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Denying Defeat: Jeanie’s Road to Approval
Jeanie McGarvey came into the world with hand deformities. Her little fingers never fully developed due to bands wrapping around them before she was born. A sharp and inquisitive little girl, she adapted well. Blessed with lots of friends and a seemingly endless supply of energy, she never let her difference impede her. That’s not to say she wasn’t challenged, but she was motivated to accomplish the same things as her friends, as anyone.
Fast forward to high school and young Jeanie began experiencing vicious hand cramps. Many times, a family member would need to massage her hands back into a semi-relaxed state to grant Jeanie relief. “They would lock up,” Jeanie explains, “and none of the eight specialists that I saw about it could tell me why.” Neither hand, nerve, muscle nor movement specialists knew what her ailment or cause was. It was Jeanie’s dad, heartbroken over having watched his baby girl struggle to find answers, who finally suggested she visit a prosthetic specialist. It certainly couldn’t hurt to try.
That’s when she met Certified Prosthetist Orthotist (CPO) Nicole Pandora of Hanger Clinic. “The minute I got there and told her what was going on, she had a name for it: overuse syndrome,” explains Jeanie. Another term for a repetitive motion disorder, it meant that after all of these years of determination and stamina Jeanie’s hands were tired and overworked and without intervention they wouldn’t get any better and may continue to worsen. In short, Jeanie’s hands needed a rest. Nicole suggested prosthetics. She explained to Jeanie that the proper devices could take some of the burden off of her hands and give her better functionality.
“I love to cook,” says now-25-year-old Jeanie wistfully, “And it had become increasingly difficult to manage, so that is one of the reasons I agreed.” Jeanie still wasn’t convinced that pursuing insurance approval was worth the investment of time and emotion. But with Nicole’s encouragement, she was willing to try.
“I wasn’t even sure I wanted them, but I got excited every time we submitted what the insurance company wanted,” explains Jeanie. Conversely, she was disappointed each time her claim was denied. Through all of this, Nicole was in constant communication about the process and next steps. “She really fought for me,” says Jeanie, “every step of the way.” But every time Jeanie was denied, it became harder and harder for her to continue the journey towards approval. She struggled. The extreme highs of hope and the devastating lows of denial seemed unnecessary. But Jeanie doesn’t give up easily; she knew she was going to have to persist. And persist she did.
The reasons for denial were hard to take. “The first time the insurance company said it wasn’t medically necessary,” laughs Jeanie. Jeanie and Nicole appealed that decision and met with an occupational therapist for a formal therapy evaluation that spoke to her deficits and goals. “The insurance company said that I had gotten along for 25 years without them so why did I all of the sudden think I needed them?”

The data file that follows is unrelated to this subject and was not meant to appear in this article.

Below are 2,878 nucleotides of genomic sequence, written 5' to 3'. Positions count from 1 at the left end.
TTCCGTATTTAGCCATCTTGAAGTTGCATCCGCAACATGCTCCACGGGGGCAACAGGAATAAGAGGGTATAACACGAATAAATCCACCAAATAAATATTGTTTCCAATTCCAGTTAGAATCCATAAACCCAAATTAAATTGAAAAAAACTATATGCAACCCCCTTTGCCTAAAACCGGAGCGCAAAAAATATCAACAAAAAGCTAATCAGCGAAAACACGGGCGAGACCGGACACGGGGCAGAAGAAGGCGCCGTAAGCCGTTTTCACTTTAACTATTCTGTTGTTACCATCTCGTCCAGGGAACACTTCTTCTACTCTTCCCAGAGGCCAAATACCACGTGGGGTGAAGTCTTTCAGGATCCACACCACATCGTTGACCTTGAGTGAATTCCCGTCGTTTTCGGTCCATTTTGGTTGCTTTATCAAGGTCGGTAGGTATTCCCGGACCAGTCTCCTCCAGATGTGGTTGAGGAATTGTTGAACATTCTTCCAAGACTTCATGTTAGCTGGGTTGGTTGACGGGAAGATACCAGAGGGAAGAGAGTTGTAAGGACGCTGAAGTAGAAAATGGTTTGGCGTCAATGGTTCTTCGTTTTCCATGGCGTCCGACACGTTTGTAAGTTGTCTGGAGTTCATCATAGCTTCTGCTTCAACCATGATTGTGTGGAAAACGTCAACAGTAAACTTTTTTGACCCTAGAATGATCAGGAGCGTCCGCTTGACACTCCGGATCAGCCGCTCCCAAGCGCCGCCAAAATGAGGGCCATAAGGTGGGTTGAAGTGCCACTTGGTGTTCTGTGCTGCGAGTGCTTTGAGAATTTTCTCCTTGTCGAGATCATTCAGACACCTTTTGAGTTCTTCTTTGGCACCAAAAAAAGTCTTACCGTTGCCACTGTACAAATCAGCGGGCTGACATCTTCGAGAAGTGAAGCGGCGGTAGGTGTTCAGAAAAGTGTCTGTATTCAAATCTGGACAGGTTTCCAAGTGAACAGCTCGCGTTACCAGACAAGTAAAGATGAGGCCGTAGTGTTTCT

It hardly seemed fair. After all, no one could deny Jeanie’s difference; it was obvious to anyone who looked closely at her hands. How could they not see that she had pushed herself so far in her 25 years that her fingers and hands just gave out? Up to that point, Jeanie had not allowed her hand deformities to get in the way of her leading a happy and productive life. But she was becoming more and more aware that no matter how strong she was mentally, she physically could not continue to do that. And, in essence, she was denied the proper assistance to help her because of her strength and determination up to that point. It felt like a slap in the face. Over and over.
The insurance company requested that Jeanie write, in her own words, a letter to explain why she felt that prosthetics were now a necessity. “They wanted to know what had changed in my abilities that suggested the devices were necessary, so I told them. And they denied me again.” The insurance company also requested a video demonstrating Jeanie’s abilities with and without prosthetics. Utilizing sample devices provided by Naked Prosthetics (not fitted to her hands for optimal performance), Jeanie was able to unscrew a lid, pick up a water bottle and more. This was met with insurance denial but after a second-level appeal, an 11-page justification document by Nicole and after a year of back and forth, Jeanie finally received approval.
Jeanie continues to go to physical therapy and is still learning what is possible with her new devices. She proudly wears eight prostheses: four PIPDrivers, three MCPDrivers and a ThumbDriver. That is a lot to get used to when you’ve gone without for 25 years. Now muscles are used differently and need to be stretched and strengthened. Exercises include picking up objects of varying weight and size in order to help work those muscles and get her used to the sensation on her residuum and the feel of the prostheses.
Not surprisingly to those who have met her, Jeanie enjoys speaking publicly. She selflessly shares her story, her triumphs and her challenges in order to motivate others to see past their perceived deficits in order to reach their goals. She has shared her journey with social media and just recently had a video go viral (go Jeanie!) that showed off her brand-new Naked Prosthetics devices.
What does Jeanie want others to know who are facing the insurance approval process? “Don’t be afraid to ask for help. Don’t take no for an answer. If you believe in the proposed solution, keep going back and asking for it. The insurance game is not just between doctors and your advocate.”
So, what’s next, Jeanie? “Tomorrow my PT and I will work on kitchen utensils!”